Instead of viewing your job as a place where you slave away putting in endless hours of your life, picture it as a place where you work hard alongside your boss towards common goals. Show interest in these goals by asking about them, studying them and discussing them. Make the company’s interest your interest.
5. Keep Other Doors Open
One of the most common mistakes people make in their career is that they stop looking for jobs just as soon as they get one. Continue to occasionally watch the career sites. If you find something really interesting, invest a minute and send in your application. Over the course of a year, chances are you will receive a number of interesting offers. You can decline them all as long as you enjoy and prefer your current job. But keep track of the offers you receive; they indicate your chances on the job market. We’ll revisit this soon.
6. What’s Your Value?
Business is about numbers. You have a job because someone hopes that in the long run, you will generate more money for the company than what you cost. Simply put, you’ll be a great asset rather than a disappointing liability. Believe me, you won’t get a raise because you think you deserve it or need it. You get one when it’s the wisest business decision for your employer.
The equation looks something like this:
(Your Value to the Company – Your Cost’s Total + Your Position Rehiring Cost’s Total = Salary Raise Opportunity)
Of course these numbers are difficult to get exactly right – even management struggles with these kinds of equations. Rather than trying to figure out your exact return for the company, just remember this equation. It will help you to understand how your boss makes decisions.
7. Time to Meet
When you have followed these steps, arrange a meeting – preferably immediately after you have reached a milestone or an important goal. If you’ve done your homework, this will be the easy part.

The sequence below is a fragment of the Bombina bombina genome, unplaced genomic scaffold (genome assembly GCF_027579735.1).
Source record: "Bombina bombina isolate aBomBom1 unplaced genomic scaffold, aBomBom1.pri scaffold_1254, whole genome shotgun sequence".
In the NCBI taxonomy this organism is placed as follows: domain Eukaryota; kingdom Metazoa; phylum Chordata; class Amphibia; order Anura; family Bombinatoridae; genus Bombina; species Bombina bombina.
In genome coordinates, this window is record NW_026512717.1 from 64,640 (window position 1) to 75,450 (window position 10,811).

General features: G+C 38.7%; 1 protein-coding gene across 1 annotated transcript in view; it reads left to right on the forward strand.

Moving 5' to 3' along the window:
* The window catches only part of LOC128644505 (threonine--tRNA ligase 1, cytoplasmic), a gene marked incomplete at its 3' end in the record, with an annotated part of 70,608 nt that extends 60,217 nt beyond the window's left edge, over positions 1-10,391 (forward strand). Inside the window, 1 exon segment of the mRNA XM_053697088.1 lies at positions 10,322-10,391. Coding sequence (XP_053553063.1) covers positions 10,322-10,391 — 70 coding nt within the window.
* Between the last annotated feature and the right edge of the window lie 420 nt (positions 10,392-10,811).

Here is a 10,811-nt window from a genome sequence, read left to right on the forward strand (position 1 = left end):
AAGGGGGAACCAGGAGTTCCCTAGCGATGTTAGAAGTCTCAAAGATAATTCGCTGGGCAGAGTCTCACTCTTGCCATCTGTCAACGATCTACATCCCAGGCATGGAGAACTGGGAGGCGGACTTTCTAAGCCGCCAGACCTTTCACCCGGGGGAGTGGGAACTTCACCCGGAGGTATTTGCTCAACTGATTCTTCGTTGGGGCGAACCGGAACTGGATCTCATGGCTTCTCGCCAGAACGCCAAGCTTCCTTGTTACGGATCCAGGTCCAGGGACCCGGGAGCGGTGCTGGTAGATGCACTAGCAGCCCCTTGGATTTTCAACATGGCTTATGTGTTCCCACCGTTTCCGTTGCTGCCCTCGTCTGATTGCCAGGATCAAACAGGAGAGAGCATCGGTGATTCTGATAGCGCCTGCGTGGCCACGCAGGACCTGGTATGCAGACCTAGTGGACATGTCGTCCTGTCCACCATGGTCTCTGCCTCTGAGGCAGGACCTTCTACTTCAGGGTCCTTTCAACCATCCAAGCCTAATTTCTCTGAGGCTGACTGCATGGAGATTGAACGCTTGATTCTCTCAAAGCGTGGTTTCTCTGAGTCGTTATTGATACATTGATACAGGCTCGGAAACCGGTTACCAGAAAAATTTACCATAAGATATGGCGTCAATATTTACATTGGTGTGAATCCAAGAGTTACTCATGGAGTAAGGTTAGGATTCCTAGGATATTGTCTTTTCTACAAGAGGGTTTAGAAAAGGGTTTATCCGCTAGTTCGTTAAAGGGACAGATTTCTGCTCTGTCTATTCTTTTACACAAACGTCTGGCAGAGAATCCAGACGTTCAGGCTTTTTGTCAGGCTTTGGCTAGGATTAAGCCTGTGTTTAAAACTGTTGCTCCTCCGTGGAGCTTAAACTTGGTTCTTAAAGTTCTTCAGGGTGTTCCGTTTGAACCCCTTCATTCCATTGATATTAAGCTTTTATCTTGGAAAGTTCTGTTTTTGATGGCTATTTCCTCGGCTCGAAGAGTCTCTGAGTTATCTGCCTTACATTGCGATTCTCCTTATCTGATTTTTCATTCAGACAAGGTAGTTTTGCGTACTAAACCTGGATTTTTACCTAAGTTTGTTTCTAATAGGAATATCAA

Tell your boss you would like to meet and discuss your salary. During the meeting, remember to maintain a friendly, non-confrontational attitude. You can check out our guide on how to how to be more friendly here. Keep things simple. There are no “magic” words. The hard work has already been done. Start off by saying something like:
– I have accomplished [ALL THE ACCOMPLISHMENTS THAT MAKE YOU QUALIFY FOR A RAISE]. I would therefore like to discuss a raise.
Then pay attention to the reaction you receive. Is your boss hesitating? Or don’t you get the raise you were hoping for? If that’s the case, I would then say something along the lines of:
-I’ve received offers from [THE COMPANIES YOU GOT AN OFFER FROM] during my employment here. I have declined them all because I much prefer working here. And I feel that you and I connect well, too. But as you know, money is an important factor in anyone’s motivation and it’s one I must consider carefully, especially when I notice other companies are offering me jobs. Can we agree upon [THE DOLLAR AMOUNT OF SALARY YOU WANT)?
This way, you show that your employer risks losing you if you are dissatisfied. And you don’t have to risk leaving the company just because you can’t come to terms.
One more thing: Don’t make offers up. Employees often call each other and check out such things.
The key takeaway of increasing your salary – in addition to providing exceptional work – is to establish clear communication from the start; building a relationship with your boss; and making sure your numbers add up. Good luck, and don’t forget to send me an email once you get that raise so I can offer you my congratulations!
- How to get past the small talk
- How to avoid awkward silence
- How to feel more at ease in conversations